“Kineret relates to herself as a sensor,” Korman explains. “She will stand in the middle of a room and shout ‘aya’, and each time someone enters or exits the room that will change the way she shouts.”

I wondered whether that might be a therapeutic experience for Max.

“I think so,” Korman concurs. “When we protest about something that bothers us, we release our feelings, we release tension. That has to have some healing quality.”

THERE ARE all kinds of intriguing items across the festival lineup. “Thunderous Silence,” by Amin Abu Zahra, looks particularly challenging and smacks of palpable disappointment with the world around the artist. The work, subtitled “Imagined Reality,” is described as “an experience of imagined reality wherein the visitors experience the weaknesses, the inability to change and even the failure to express their real self, in a world that dispenses false promises of freedom of expression and justice.”

Then there’s the brainchild of Shahar Marcus, which seems to be something of an elusive, nay downright slippery, affair. His “Vaseline” performance creation runs the emotional gamut from carefree joy to utter doom and gloom. Marcus slides from side to side across a greased surface, grasping a floral wreath with an elegant ribbon. As the lateral action evolves, the performer gathers more ribbons, and the general mood oscillates between visual beauty and a sense of morbid heaviness. The accumulative effect of the oxymoronic activity is “generating a double-sided feeling of a funereal ritual and a coronation ceremony.” 

MusraraMix always comes up with some surprising, even subversive stuff. If you’re looking for an arts event where the participants really let their creative hair down, this is the place.

Noa Reshef’s performance, “8,” is an accepted social mores challenger. Reshef, who spent 12 years living in Spain after completing her studies at the School of Visual Theater in Jerusalem, got up to all sorts of eyebrow-raising artistic antics over there – often of an overtly sexual nature – only to return home to find Israeli society was still run along more conservative lines.

Her performance focuses on the reception area, the anteroom to a hotel, office or some other cloistered environment. It is there, she notes, that the visitor gains their first impression of the place, and where they undergo some sort of admission test to see whether they will be allowed inside.

Reshef’s pandemic-period experiences, which include leading something of a nomadic existence, find their way into the fabric of the performance.

This sort of layout also lends itself to filmic material, and there is an abundance of video works in there.

The “Lo Nehmadim” (Not Nice) video section gets its title from one of the most contentious flash points in Israeli sociopolitical history. It also relates directly to Musrara and the Black Panthers.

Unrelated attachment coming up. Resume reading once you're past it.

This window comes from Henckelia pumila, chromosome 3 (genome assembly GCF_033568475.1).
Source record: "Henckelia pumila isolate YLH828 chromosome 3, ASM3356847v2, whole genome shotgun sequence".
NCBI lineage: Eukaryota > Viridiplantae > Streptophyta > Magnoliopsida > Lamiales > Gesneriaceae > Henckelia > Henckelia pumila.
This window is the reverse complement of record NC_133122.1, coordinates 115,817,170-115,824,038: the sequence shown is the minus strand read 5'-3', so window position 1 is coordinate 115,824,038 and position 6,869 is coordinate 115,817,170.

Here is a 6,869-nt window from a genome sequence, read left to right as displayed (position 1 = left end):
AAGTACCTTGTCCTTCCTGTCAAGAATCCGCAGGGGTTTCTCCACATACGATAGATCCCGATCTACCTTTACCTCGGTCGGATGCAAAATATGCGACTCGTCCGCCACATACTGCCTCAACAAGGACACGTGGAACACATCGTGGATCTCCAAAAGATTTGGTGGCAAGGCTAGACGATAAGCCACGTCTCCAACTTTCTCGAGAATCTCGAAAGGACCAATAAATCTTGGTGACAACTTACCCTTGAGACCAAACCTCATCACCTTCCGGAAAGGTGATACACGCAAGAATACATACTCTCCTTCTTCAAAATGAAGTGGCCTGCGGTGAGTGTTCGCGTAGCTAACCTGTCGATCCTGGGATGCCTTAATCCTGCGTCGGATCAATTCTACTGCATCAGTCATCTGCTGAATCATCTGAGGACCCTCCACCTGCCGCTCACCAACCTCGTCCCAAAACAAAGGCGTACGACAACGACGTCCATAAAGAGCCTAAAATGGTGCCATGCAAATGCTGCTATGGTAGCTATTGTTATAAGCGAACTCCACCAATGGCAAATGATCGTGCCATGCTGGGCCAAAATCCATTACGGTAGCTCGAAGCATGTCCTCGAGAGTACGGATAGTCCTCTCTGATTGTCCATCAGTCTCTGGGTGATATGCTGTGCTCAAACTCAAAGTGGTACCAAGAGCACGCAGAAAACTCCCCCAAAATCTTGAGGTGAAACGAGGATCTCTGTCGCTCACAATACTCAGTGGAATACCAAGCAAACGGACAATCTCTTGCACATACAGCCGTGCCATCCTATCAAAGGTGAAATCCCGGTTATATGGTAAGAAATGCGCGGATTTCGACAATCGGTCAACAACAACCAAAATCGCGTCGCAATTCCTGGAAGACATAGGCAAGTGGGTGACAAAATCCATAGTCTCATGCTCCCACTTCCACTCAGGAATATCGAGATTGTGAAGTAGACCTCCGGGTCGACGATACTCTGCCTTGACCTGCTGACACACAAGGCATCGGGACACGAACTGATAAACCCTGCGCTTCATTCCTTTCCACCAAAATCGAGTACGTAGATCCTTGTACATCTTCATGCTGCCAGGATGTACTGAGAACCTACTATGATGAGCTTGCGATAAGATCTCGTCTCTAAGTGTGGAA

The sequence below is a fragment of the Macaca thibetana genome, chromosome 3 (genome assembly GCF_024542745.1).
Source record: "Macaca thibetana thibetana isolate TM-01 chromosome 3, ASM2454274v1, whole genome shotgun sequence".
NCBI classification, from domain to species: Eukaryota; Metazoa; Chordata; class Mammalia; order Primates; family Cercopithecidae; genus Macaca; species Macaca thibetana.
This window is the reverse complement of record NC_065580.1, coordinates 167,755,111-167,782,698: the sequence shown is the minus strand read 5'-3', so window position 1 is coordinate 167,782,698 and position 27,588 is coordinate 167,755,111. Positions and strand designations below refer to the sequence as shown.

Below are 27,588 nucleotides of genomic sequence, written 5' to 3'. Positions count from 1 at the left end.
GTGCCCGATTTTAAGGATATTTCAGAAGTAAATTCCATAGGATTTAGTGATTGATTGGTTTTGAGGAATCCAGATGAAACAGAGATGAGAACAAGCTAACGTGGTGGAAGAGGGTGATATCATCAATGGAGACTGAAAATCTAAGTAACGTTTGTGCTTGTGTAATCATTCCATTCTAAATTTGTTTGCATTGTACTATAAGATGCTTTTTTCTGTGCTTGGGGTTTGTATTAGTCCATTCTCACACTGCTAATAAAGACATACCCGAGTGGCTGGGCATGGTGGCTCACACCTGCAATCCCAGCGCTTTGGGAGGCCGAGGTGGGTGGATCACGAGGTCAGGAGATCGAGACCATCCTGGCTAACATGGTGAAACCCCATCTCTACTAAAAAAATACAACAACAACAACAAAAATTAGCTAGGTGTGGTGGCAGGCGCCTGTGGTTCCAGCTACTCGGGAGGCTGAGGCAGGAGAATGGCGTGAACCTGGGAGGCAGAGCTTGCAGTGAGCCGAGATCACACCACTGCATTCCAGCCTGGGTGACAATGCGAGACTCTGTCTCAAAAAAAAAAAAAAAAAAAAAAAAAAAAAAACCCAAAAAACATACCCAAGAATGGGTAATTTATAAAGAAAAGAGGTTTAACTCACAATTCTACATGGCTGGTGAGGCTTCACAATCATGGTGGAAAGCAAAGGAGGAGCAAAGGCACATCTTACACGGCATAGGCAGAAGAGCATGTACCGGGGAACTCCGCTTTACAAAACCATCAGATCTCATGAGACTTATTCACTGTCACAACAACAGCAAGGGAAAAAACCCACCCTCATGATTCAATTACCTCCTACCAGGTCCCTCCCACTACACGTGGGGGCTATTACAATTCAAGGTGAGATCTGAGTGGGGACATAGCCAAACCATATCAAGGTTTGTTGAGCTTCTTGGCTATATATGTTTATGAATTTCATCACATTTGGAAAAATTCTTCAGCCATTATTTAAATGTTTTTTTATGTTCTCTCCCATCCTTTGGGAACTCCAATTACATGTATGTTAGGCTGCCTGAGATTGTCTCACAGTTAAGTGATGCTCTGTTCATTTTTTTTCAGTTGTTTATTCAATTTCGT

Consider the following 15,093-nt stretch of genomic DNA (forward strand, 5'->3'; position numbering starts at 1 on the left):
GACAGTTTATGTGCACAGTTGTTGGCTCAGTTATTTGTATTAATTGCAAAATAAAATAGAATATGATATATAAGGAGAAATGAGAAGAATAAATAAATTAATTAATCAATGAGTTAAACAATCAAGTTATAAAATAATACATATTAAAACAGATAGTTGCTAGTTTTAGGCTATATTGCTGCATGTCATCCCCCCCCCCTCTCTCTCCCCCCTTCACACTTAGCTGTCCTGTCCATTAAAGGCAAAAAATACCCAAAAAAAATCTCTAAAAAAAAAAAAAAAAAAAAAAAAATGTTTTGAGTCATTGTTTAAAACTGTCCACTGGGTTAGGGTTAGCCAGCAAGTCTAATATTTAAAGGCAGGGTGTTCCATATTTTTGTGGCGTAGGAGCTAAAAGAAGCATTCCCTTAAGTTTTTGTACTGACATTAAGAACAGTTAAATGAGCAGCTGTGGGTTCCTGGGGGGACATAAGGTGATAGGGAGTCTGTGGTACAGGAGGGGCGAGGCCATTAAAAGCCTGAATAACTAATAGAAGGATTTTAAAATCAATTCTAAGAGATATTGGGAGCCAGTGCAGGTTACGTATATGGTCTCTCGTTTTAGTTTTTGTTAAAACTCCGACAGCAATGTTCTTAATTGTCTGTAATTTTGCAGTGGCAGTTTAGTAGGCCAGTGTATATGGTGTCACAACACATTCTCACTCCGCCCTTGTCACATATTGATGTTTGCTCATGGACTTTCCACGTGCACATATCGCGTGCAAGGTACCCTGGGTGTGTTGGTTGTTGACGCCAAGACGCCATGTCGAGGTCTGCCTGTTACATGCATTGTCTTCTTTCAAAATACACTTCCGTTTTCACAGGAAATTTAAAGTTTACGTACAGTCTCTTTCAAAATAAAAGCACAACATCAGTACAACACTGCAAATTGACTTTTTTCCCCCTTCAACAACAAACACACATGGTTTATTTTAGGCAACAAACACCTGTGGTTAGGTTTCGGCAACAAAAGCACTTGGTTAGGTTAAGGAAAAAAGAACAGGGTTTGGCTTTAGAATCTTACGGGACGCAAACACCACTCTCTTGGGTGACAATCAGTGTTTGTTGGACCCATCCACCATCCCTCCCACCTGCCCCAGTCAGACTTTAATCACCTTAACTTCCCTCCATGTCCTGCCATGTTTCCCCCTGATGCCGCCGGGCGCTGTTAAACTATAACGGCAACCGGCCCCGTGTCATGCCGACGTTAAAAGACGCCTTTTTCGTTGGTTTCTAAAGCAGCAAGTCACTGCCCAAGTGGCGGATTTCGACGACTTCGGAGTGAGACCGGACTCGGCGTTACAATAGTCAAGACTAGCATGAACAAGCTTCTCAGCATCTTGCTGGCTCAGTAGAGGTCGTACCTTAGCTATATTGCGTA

At the time, back in 1971, then-prime minister Golda Meir was quoted by the media calling the protesters “not nice.” In time it appears that was taken out of context, and that Meir was referring to those who threw Molotov cocktails at the security forces. But, of course, the political damage was well and truly done to Meir.

Regardless of factual accuracy, the “Lo Nehmadim” program is a salute to the Panthers, and notes that the protest against social inequality is, sadly, still highly relevant.

There will be a screening of Videograms of a Revolution, originally shot in a 16-mm. format, by veteran activist filmmaker Haroun Faruki and Andrei Ojika; Nissim Musak’s Have You Heard about the Black Panthers? and Hed Hakrayot (Echo of the Krayot) by Nir Evron, which, too, started life as a 16-mm. video film and was later digitized.

The above threesome make up the first part of video side of the MusraraMix.

“There is another part, which is really important, called An Evolving Online Archive, which will continue for a month after the festival,” Korman explains. “In fact, it comprises videos, which are available free on YouTube, that were recommended by the artists themselves, or by curators and other artists.”

There is a wide variety of material and subject matter on offer. “[Video artist] Ruti Sela recommends a video she offered online which documents the Jerusalem gay parade, and people trying to disrupt it. And there’s a clip of [Irish pop singer] Sinead O’Connor ripping up a picture of the pope, which led to the end of her career.” That gives some idea of the range of topics currently on offer.

The intent, as the title suggests, is to keep the ball rolling.

“People can also make up lists and make recommendations of their own [of protest-related videos] over a period of a month,” Korman notes. “That will keep the archive growing.”

As each year, there will plenty of musical dynamics in the MusraraMix program, both incorporated in some of the video and performance works, and also within the framework of the festival’s MusraraSonics music section, overseen by seasoned artist and curator Eran Zacks along with acclaimed singer, composer and producer Noam Enbar.

Unsurprisingly, the show’s cast features artists who have something to shout out about, and against, including feted French musique concrète market leader Lionel Marchetti, and the Jamaa of Tachrir gang, who delight in fusing classical Arabic material with Jewish liturgical song.

The aforementioned are never short of wattage and calorie output, but the energy level should climb up to 11 when The Unternationale by Oy Division crowd hits the fan. The venture is presented as “a union of subhumans, a subversive project by Daniel Kahn and Psoy Korolenko, who will join forces with the willful merry members of the Oy Division band, which describes itself as “the commando unit of the contemporary Klezmer scene.” Clearly, none of the above intend to take any prisoners.

At the end of the day, like any artistic endeavor worth its salt, MusraraMix should leave us all with a lasting sensorial impression and plenty of food for thought.

For more information: www.musraramixfest.org.il/he